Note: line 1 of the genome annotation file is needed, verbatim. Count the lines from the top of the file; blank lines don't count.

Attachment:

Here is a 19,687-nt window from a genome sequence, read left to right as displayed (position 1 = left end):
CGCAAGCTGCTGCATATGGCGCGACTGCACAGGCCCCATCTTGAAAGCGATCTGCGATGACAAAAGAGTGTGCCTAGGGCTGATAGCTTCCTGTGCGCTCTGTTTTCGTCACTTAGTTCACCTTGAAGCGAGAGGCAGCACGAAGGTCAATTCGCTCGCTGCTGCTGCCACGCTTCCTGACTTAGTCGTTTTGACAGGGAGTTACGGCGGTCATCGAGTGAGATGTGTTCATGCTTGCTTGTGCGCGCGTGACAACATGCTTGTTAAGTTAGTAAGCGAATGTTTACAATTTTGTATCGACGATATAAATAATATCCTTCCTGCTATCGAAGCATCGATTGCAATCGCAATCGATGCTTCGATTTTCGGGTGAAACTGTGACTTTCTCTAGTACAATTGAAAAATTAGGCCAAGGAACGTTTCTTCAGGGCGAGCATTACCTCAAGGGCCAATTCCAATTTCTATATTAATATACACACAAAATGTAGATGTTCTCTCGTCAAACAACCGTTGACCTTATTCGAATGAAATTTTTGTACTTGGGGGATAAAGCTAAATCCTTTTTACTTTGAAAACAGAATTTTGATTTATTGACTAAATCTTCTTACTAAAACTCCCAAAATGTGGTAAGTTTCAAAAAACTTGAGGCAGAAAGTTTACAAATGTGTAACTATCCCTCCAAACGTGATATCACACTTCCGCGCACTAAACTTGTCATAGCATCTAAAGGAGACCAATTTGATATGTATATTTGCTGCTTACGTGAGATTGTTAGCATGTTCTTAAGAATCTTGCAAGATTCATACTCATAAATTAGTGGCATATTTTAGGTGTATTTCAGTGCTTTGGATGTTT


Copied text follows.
Here is a 19,687-nt window from a genome sequence, read left to right as displayed (position 1 = left end):